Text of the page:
• Sheri says:

          THANK YOU KA….Finally…someone who uses the white part of the onion!!!! Me too….and just didn’t get all this “onion growing” thingy…I always bought them for the white part and just a little of the green!!!

    • Brittney says:

      We’ve started the process, and this isn’t the first vegetable we’ve regrown. So far our results have definitely been fun! The thing that I love the most is that your growing something out of something that you otherwise would have thrown away! Yay!

  2. Kim Merry says:

    Well…darn!!! I didn’t try it because I just knew you would show me the best way! I guess this means the grow your celery from leftovers won’t work either!

  3. Jen says:

    I so wanted this to work 🙁

    Good try though, and good thinking with the frog!

    • Karen says:

      You and me both, Jen. Like I said, technically it works. It just isn’t worth it and the results aren’t even close to what most bloggers are saying about it. Weird. ~ k!

  4. Jessica says:

    This reminds me about how my mother used to put the tops of our carrots in a shallow plate of water in the window. We didn’t grow any carrots, but it was very exciting watching the green tops grow taller and taller. 🙂

  5. Jen says:

    I regrow my green onions all the time and it works super well. The only thing I do differently from your pictures is leave on longer stumps– I stick about an inch to an inch and a half of roots plus white stalk in a cup of water in the windowsill, and I have new green onions in two the three days.

    • Karen says:

      Jen – That’s part of my problem with this experiment. I like to use the white part of my onions, and doing this, you only have the green parts to cook with. If I’m feeling wild, I’ll give it one more shot with the larger ends, but … I’m not feeling too wild at the moment. 🙂 ~ karen

      • amyfaith says:

        Last year, my next-door neighbor said that she had way too many green onions and asked me if I wanted some. I use green onions all the time, so I said “sure, thanks!”. So she ducked back into her kitchen, then came back out and handed me a handful green tops. I didn’t want to seem ungrateful, but I had to ask, “um, where’s the onion part?”. She looked at me funny and gestured to what I was holding.

        It took a few more moments of mutual confusion, but the end result was basically her saying “you only use the white parts?! Euwww!” and me saying “you only use the green parts?! Euwww!”

        I’m embarassed to admit that in 40+ years, it never occurred to me to use the green part too!

      • jessica says:

        You also need to only cover the roots with water. Anything above the roots must have air circulation or it will start to rot and you will get curved tops and wonky green onions. They need full sun and, once planted, don’t water them too much. They prefer dry-ish sandy soil. Good luck!

  6. Not Real Name says:

    A friend told me about this last year. A large pot outside in full sun worked great for me.

  7. Silvie says:

    yep – i tried it too after seeing lush growth on pinterest. My experiment resulted in poor, spindly little things. Better to have a pot of chives by the back door. Oh – and if you want a big clump of chives, just get a 6 pack flat and bunch them all together, cheaper than buying 1 larger plant.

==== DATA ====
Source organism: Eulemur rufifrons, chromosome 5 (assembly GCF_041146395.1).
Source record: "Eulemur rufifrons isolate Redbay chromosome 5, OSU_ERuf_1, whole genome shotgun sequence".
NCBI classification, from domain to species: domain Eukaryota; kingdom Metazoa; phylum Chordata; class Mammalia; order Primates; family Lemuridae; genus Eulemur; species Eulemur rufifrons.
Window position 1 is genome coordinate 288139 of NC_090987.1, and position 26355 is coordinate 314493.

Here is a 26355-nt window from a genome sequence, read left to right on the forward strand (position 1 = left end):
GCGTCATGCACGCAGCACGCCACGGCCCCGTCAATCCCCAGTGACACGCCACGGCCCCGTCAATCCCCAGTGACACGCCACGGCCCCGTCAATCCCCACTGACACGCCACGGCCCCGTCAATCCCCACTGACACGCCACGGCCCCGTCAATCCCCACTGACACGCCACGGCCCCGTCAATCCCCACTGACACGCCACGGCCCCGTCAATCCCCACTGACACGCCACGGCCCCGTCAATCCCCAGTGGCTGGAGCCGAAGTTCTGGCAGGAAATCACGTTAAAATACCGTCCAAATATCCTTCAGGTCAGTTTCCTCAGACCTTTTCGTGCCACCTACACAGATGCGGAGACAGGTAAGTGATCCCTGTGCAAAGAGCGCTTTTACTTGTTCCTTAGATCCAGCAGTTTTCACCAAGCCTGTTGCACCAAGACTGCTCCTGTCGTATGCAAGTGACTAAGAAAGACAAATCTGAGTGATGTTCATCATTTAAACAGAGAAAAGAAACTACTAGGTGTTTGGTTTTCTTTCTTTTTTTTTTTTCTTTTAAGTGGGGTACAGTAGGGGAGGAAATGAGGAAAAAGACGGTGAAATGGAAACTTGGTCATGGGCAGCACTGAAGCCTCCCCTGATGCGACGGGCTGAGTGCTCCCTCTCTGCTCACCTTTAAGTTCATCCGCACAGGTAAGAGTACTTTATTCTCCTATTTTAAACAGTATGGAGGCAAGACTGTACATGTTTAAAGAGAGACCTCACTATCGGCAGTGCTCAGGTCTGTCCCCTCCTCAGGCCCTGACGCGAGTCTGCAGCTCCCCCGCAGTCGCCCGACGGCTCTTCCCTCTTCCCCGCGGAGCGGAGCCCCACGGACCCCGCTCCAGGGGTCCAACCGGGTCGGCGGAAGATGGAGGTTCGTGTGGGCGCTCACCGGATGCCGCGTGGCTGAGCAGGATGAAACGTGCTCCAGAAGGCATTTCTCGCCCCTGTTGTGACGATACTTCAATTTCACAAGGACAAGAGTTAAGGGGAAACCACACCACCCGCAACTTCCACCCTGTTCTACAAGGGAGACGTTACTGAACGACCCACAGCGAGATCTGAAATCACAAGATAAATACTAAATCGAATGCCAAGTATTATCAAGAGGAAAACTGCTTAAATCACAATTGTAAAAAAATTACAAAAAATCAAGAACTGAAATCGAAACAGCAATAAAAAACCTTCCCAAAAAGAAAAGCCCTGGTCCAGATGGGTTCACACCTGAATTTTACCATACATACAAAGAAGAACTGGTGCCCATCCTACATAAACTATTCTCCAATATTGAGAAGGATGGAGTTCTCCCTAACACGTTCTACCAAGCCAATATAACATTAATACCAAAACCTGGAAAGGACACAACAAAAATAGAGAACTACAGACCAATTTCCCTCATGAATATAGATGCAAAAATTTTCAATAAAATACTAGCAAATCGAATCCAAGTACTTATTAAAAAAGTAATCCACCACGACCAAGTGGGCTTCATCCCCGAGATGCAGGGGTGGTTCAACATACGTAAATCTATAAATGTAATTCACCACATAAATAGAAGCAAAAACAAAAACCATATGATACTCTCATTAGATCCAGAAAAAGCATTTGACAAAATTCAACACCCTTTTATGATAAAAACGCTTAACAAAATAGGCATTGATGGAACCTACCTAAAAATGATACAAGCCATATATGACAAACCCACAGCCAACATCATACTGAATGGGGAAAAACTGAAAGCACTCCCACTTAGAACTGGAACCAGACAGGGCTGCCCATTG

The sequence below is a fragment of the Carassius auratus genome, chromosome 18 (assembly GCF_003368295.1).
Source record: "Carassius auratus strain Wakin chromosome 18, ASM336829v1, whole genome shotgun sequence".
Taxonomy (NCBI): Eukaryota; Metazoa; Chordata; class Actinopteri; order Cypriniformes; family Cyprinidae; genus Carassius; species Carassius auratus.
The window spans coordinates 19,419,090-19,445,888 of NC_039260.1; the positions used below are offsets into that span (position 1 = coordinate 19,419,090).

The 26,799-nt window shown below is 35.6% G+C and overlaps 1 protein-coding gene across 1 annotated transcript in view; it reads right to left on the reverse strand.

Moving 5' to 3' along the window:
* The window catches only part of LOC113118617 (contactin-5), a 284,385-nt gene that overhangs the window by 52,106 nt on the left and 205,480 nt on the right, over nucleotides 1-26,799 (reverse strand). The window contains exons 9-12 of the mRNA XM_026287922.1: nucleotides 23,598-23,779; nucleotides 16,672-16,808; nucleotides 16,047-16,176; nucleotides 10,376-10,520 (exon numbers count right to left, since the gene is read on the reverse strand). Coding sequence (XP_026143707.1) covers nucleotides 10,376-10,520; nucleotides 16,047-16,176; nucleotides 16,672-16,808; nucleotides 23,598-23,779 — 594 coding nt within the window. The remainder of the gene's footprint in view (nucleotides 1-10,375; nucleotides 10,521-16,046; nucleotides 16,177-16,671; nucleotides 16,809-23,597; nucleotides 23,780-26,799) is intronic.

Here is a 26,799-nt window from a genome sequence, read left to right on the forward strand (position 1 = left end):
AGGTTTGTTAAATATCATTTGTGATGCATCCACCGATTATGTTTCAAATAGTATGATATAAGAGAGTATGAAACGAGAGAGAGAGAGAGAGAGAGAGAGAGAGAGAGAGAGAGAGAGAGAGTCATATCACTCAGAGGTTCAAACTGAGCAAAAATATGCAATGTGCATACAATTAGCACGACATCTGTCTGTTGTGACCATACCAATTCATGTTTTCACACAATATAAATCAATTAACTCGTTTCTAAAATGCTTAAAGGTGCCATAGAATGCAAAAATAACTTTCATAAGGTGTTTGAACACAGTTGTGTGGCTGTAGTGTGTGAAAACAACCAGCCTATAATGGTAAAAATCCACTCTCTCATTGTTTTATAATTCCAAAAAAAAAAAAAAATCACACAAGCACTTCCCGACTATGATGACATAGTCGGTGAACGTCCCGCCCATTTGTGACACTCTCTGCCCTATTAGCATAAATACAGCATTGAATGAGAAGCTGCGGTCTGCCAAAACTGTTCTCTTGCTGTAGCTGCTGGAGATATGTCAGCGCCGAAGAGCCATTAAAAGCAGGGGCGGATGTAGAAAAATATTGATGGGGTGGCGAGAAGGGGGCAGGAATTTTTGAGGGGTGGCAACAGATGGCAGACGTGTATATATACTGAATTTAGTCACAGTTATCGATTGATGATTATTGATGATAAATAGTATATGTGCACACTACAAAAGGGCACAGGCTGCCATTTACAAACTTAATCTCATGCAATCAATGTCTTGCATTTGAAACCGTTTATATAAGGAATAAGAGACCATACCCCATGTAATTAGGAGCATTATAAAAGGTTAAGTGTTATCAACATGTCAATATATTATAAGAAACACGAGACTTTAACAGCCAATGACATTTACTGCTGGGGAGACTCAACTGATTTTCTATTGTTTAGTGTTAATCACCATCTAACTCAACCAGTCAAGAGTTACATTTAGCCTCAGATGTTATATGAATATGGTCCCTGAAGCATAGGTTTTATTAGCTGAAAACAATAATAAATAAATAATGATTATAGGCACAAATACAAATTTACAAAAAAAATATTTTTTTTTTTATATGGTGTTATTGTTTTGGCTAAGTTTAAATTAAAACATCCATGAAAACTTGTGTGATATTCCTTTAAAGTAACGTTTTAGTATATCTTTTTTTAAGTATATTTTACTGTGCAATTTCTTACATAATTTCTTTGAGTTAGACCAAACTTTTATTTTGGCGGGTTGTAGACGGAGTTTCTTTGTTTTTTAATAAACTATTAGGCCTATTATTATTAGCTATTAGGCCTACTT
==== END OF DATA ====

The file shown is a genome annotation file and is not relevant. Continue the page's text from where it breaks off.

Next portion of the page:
8. the farthest I go down this route is to stick sad green onions I don’t end up eating into the garden. Then they become big yummy onions. Not too shabby for something I was going to throw away, right? But I usually don’t even try for the green onion stage.

  9. b. says:

    Oh, thank god. I thought it was just me and that I was a terrible failure as a Green Onion Grower. Thanks for the giggle and the reassurance!

  10. grey says:

    Hi Karen

    Not sure why you wouldn’t just stick the roots in water and let them grow.

    I’d bought a bunch of green onions a month ago, pinched off the green bits, stuck the remaining white stalks with roots and all (nearly 10cm of oniony goodness) into a glass of water and left it by the window sill. (They stand a lot better in a glass than the tiny little stumps you used, looks like a school/home science project though.)

    They’ve been sprouting ever since. I pinch off some whenever I feel like it, and in a couple more days, voila! More shoots.

    You might wanna try to leave more white bits on your stumps. Give it another try?

    A bunch of green onions cost nearly $2 here in Australia. I’m happy to change the water on a daily basis and get sprigs of fresh green onions as and when..

    • Karen says:

      Grey – I *did* stick the roots in water and tried to let them grow. They didn’t grow. Part of my issue with this is you only get to use the green part. When I use green onions I never just use the green part. Always the green and the white. It’d be like having a hamburger without the bun for me. Well … not exactly but close. For me … for the result … just wasn’t worth it. Besides … I often go through 2 full bunches of green onions a week. These things just couldn’t keep up with my green onion demands. 🙂 ~ karen